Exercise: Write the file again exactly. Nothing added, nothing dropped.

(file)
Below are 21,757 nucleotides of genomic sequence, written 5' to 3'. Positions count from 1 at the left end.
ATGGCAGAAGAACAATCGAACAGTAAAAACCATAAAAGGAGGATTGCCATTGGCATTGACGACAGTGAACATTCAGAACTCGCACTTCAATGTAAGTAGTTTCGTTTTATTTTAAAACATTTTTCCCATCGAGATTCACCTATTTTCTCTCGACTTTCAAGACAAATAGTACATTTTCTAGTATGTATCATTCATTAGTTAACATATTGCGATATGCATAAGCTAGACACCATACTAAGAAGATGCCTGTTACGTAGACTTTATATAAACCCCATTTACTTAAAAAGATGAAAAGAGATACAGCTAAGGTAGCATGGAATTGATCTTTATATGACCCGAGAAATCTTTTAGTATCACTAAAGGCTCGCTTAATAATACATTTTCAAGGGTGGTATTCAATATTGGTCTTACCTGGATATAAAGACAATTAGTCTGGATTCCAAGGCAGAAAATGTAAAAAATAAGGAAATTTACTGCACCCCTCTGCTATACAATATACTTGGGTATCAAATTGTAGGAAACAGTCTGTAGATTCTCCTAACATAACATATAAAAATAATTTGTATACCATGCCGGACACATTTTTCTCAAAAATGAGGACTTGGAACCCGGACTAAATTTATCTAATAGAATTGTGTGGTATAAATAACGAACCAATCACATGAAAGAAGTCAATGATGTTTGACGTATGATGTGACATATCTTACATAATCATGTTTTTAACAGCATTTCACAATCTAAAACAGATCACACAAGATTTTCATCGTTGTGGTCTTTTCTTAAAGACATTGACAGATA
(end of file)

Below are 21,757 nucleotides of genomic sequence, written 5' to 3'. Positions count from 1 at the left end.
ATGGCAGAAGAACAATCGAACAGTAAAAACCATAAAAGGAGGATTGCCATTGGCATTGACGACAGTGAACATTCAGAACTCGCACTTCAATGTAAGTAGTTTCGTTTTATTTTAAAACATTTTTCCCATCGAGATTCACCTATTTTCTCTCGACTTTCAAGACAAATAGTACATTTTCTAGTATGTATCATTCATTAGTTAACATATTGCGATATGCATAAGCTAGACACCATACTAAGAAGATGCCTGTTACGTAGACTTTATATAAACCCCATTTACTTAAAAAGATGAAAAGAGATACAGCTAAGGTAGCATGGAATTGATCTTTATATGACCCGAGAAATCTTTTAGTATCACTAAAGGCTCGCTTAATAATACATTTTCAAGGGTGGTATTCAATATTGGTCTTACCTGGATATAAAGACAATTAGTCTGGATTCCAAGGCAGAAAATGTAAAAAATAAGGAAATTTACTGCACCCCTCTGCTATACAATATACTTGGGTATCAAATTGTAGGAAACAGTCTGTAGATTCTCCTAACATAACATATAAAAATAATTTGTATACCATGCCGGACACATTTTTCTCAAAAATGAGGACTTGGAACCCGGACTAAATTTATCTAATAGAATTGTGTGGTATAAATAACGAACCAATCACATGAAAGAAGTCAATGATGTTTGACGTATGATGTGACATATCTTACATAATCATGTTTTTAACAGCATTTCACAATCTAAAACAGATCACACAAGATTTTCATCGTTGTGGTCTTTTCTTAAAGACATTGACAGATA